The Wii may have been advertised to be the perfect console for games like Wind Waker or Mariokart or other colorful titles, but Twilight Princess and titles far more mature than it should've been the console's future. Nobody who wants to play a fun, casual game is going to enjoy getting out the motion controls, standing up and swinging around. Playing Wind Waker is relaxing. You can just sit down and sail around for hours, often never seeing any combat, just hunting for treasure and meeting interesting NPCs. Having to break that relaxation by standing up and swinging a remote would be really weird. But a game like Dark Souls, where you're deeply invested in the combat, constantly on edge and stressing over whether the next chest is going to eat your face off? I don't know about a majority of people, but I know for a fact that I'm standing up at my computer when I play it. Twilight Princess was a tiny taste of that excitement, jumping off the couch at the start of a boss fight and collapsing back into it at the end, using one hand to navigate back to Hyrule Field and resting until the next battle came. For all its shortcomings, the lone T-rated Zelda title promised a dark and exciting future for motion controls, but failed because of poor marketing and consumer backlash at the lack of innovation. Merely adding in motion controls at the last minute was not enough to make the game stand out, and thus began the Wii's slow descent from hopeful promise of the future of gaming to dark smear in the minds gaming enthusiasts.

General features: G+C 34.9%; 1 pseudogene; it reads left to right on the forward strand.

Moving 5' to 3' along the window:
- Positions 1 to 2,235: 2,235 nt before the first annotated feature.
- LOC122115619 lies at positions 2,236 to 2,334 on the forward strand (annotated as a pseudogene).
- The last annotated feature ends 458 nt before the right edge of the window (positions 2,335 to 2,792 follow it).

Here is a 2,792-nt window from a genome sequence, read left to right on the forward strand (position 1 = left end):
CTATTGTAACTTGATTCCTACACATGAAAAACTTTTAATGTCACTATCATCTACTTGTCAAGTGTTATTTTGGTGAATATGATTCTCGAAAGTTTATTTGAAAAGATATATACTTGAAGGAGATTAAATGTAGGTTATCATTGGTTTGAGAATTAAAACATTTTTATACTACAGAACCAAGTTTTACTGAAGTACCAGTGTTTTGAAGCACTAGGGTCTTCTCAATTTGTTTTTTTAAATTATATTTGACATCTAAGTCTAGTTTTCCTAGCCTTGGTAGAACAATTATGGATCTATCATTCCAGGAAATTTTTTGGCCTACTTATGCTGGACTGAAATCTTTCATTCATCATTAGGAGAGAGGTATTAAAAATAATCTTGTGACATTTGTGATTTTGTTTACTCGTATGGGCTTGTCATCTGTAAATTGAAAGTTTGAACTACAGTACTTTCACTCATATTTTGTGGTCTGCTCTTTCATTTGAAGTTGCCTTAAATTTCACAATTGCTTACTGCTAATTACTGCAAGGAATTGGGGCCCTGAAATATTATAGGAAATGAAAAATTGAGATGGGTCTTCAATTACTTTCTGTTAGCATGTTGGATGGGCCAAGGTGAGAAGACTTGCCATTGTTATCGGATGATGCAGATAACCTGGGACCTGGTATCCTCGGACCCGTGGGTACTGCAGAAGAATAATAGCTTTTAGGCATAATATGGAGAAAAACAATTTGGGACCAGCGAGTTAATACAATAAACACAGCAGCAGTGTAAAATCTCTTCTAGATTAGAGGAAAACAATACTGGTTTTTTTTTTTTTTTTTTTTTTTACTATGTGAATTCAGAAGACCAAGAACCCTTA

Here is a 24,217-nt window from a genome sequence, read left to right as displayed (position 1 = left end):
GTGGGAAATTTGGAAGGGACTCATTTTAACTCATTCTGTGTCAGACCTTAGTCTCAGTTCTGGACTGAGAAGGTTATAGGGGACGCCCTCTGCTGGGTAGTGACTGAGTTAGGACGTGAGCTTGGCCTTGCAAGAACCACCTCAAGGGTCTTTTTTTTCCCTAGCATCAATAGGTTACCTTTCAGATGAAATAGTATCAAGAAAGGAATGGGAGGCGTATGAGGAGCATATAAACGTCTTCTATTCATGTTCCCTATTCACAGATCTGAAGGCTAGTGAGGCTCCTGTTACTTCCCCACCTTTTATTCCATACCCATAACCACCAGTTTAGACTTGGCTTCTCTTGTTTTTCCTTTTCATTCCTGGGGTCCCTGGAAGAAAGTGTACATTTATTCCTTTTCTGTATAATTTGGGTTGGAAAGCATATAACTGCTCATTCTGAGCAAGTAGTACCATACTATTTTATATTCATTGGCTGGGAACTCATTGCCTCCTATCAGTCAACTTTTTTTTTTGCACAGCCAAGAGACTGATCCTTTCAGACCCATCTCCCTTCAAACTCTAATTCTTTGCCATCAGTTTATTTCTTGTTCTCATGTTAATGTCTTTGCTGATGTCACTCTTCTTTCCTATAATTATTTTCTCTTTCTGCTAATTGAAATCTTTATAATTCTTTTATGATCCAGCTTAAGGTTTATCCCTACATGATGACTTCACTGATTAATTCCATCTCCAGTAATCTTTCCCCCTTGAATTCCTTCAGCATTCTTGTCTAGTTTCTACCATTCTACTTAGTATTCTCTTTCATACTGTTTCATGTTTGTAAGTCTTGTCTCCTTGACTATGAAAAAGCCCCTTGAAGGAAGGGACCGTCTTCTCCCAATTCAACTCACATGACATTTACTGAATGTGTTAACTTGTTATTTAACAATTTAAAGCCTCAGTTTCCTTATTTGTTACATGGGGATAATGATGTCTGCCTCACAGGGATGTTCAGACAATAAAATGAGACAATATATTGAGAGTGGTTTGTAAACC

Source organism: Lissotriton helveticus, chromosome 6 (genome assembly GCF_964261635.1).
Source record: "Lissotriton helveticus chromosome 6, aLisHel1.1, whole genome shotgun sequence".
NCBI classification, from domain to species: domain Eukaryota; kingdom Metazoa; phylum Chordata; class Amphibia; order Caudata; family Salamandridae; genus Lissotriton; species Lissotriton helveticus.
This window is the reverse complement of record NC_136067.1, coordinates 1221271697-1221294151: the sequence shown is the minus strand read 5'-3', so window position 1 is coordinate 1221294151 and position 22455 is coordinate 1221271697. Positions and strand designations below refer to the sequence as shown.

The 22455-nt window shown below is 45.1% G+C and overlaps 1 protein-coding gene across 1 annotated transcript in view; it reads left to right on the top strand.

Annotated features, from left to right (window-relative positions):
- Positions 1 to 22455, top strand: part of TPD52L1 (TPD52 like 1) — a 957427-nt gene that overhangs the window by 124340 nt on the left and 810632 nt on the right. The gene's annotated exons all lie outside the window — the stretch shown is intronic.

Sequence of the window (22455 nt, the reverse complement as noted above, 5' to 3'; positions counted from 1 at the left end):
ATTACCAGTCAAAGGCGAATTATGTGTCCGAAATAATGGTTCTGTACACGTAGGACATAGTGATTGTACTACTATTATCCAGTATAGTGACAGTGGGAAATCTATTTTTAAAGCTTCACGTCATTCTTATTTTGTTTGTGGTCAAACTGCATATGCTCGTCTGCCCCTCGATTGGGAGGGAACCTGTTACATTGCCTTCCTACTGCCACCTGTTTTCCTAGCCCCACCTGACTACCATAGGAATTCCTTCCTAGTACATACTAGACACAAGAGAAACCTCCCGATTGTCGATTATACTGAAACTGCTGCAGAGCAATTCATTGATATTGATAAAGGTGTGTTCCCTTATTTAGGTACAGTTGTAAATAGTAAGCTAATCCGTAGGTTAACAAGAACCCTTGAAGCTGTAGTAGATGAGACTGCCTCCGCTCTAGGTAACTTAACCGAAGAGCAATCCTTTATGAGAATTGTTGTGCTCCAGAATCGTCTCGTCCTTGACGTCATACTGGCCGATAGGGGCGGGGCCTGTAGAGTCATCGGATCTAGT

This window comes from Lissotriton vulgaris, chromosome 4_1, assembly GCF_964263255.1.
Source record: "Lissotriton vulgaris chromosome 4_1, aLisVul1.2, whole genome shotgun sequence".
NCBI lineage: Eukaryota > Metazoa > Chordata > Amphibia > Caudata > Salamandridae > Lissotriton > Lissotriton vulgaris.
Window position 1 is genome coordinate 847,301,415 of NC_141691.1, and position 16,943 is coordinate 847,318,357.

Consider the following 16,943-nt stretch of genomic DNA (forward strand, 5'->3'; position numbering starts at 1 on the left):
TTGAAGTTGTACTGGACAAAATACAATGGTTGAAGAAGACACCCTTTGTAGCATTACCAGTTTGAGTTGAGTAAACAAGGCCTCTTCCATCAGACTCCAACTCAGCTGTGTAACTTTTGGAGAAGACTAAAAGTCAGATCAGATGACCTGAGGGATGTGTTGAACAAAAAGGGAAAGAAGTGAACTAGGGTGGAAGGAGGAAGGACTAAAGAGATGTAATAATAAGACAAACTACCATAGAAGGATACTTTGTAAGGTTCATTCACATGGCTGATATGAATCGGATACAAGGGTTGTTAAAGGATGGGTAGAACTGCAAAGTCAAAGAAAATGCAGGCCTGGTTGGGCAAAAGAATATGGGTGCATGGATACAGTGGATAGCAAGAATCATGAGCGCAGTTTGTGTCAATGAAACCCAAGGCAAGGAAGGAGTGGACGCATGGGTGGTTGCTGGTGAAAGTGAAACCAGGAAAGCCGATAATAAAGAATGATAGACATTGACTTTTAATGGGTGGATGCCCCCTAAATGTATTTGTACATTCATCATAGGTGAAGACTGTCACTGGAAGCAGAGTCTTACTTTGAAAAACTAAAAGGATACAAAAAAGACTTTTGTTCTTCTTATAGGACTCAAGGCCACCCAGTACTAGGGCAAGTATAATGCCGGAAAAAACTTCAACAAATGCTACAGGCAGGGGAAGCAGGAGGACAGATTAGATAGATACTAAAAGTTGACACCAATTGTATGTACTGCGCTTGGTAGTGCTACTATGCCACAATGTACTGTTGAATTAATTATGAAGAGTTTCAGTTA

Was Twilight Princess's dark atmosphere the correct direction for the Zelda franchise? I don't really know. I enjoyed it tremendously, and Majora's Mask set precedence for it, but most of the games outside of the first, Majora and A Link to the Past are very bright and cheerful. But I think the Wii also adopting the bright and cheerful personality is what doomed motion controls. There should have been more games like MadWorld or No More Heroes, with vulgarity and gore and cornball jokes and mature themes to really sell the system. The Wii looked so awesome at launch, but then it didn't have enough adult-oriented games to really pull through, so the promise of Twilight Princess, the wrong game for the job, fell flat.
Skyward Sword: The Death of a Bold Idea